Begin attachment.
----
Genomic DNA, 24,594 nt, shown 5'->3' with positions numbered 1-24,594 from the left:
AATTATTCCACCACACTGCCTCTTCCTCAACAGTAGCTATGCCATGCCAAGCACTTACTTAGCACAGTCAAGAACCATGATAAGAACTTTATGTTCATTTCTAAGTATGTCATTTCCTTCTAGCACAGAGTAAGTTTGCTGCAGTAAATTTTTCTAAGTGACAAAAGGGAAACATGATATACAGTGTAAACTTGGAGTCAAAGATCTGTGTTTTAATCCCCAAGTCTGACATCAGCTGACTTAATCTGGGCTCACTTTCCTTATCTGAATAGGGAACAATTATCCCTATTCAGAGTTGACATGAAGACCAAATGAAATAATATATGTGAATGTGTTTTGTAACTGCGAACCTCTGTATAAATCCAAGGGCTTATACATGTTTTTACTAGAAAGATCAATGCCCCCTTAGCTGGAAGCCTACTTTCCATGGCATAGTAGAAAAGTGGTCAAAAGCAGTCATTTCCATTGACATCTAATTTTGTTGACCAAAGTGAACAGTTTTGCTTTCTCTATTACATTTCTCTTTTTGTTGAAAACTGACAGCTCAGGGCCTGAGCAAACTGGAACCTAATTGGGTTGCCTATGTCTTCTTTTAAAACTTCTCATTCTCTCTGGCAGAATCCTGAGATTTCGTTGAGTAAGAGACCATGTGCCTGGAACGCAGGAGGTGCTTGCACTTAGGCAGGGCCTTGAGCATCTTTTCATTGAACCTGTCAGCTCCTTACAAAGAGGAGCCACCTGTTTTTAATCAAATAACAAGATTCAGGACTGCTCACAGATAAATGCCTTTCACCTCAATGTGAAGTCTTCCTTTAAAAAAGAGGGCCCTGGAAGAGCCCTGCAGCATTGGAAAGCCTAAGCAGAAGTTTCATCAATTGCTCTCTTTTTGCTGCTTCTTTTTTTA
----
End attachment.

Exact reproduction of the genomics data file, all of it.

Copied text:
Genomic DNA, 24,594 nt, shown 5'->3' with positions numbered 1-24,594 from the left:
AATTATTCCACCACACTGCCTCTTCCTCAACAGTAGCTATGCCATGCCAAGCACTTACTTAGCACAGTCAAGAACCATGATAAGAACTTTATGTTCATTTCTAAGTATGTCATTTCCTTCTAGCACAGAGTAAGTTTGCTGCAGTAAATTTTTCTAAGTGACAAAAGGGAAACATGATATACAGTGTAAACTTGGAGTCAAAGATCTGTGTTTTAATCCCCAAGTCTGACATCAGCTGACTTAATCTGGGCTCACTTTCCTTATCTGAATAGGGAACAATTATCCCTATTCAGAGTTGACATGAAGACCAAATGAAATAATATATGTGAATGTGTTTTGTAACTGCGAACCTCTGTATAAATCCAAGGGCTTATACATGTTTTTACTAGAAAGATCAATGCCCCCTTAGCTGGAAGCCTACTTTCCATGGCATAGTAGAAAAGTGGTCAAAAGCAGTCATTTCCATTGACATCTAATTTTGTTGACCAAAGTGAACAGTTTTGCTTTCTCTATTACATTTCTCTTTTTGTTGAAAACTGACAGCTCAGGGCCTGAGCAAACTGGAACCTAATTGGGTTGCCTATGTCTTCTTTTAAAACTTCTCATTCTCTCTGGCAGAATCCTGAGATTTCGTTGAGTAAGAGACCATGTGCCTGGAACGCAGGAGGTGCTTGCACTTAGGCAGGGCCTTGAGCATCTTTTCATTGAACCTGTCAGCTCCTTACAAAGAGGAGCCACCTGTTTTTAATCAAATAACAAGATTCAGGACTGCTCACAGATAAATGCCTTTCACCTCAATGTGAAGTCTTCCTTTAAAAAAGAGGGCCCTGGAAGAGCCCTGCAGCATTGGAAAGCCTAAGCAGAAGTTTCATCAATTGCTCTCTTTTTGCTGCTTCTTTTTTTA